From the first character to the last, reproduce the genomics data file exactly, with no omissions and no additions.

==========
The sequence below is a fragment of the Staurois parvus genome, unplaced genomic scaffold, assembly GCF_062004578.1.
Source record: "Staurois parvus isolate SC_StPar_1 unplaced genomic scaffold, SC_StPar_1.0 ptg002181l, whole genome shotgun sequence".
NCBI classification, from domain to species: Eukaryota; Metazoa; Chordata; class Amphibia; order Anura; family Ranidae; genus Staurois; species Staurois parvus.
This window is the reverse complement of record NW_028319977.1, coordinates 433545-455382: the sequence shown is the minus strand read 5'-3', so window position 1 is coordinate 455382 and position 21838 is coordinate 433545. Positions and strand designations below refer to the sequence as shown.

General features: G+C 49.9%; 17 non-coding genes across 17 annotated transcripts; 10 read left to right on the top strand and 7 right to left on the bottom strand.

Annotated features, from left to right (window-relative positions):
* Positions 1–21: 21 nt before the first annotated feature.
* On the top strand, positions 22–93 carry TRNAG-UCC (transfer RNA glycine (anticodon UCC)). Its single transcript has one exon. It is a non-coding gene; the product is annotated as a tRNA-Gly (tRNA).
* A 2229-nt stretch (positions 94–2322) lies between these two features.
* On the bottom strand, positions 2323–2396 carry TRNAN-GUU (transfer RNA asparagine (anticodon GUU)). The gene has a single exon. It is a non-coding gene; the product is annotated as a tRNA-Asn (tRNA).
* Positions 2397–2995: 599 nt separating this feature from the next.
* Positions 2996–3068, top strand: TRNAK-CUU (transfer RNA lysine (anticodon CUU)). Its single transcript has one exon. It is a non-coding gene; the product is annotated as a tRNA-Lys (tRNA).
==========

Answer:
The sequence below is a fragment of the Staurois parvus genome, unplaced genomic scaffold, assembly GCF_062004578.1.
Source record: "Staurois parvus isolate SC_StPar_1 unplaced genomic scaffold, SC_StPar_1.0 ptg002181l, whole genome shotgun sequence".
NCBI classification, from domain to species: Eukaryota; Metazoa; Chordata; class Amphibia; order Anura; family Ranidae; genus Staurois; species Staurois parvus.
This window is the reverse complement of record NW_028319977.1, coordinates 433545-455382: the sequence shown is the minus strand read 5'-3', so window position 1 is coordinate 455382 and position 21838 is coordinate 433545. Positions and strand designations below refer to the sequence as shown.

General features: G+C 49.9%; 17 non-coding genes across 17 annotated transcripts; 10 read left to right on the top strand and 7 right to left on the bottom strand.

Annotated features, from left to right (window-relative positions):
* Positions 1–21: 21 nt before the first annotated feature.
* On the top strand, positions 22–93 carry TRNAG-UCC (transfer RNA glycine (anticodon UCC)). Its single transcript has one exon. It is a non-coding gene; the product is annotated as a tRNA-Gly (tRNA).
* A 2229-nt stretch (positions 94–2322) lies between these two features.
* On the bottom strand, positions 2323–2396 carry TRNAN-GUU (transfer RNA asparagine (anticodon GUU)). The gene has a single exon. It is a non-coding gene; the product is annotated as a tRNA-Asn (tRNA).
* Positions 2397–2995: 599 nt separating this feature from the next.
* Positions 2996–3068, top strand: TRNAK-CUU (transfer RNA lysine (anticodon CUU)). Its single transcript has one exon. It is a non-coding gene; the product is annotated as a tRNA-Lys (tRNA).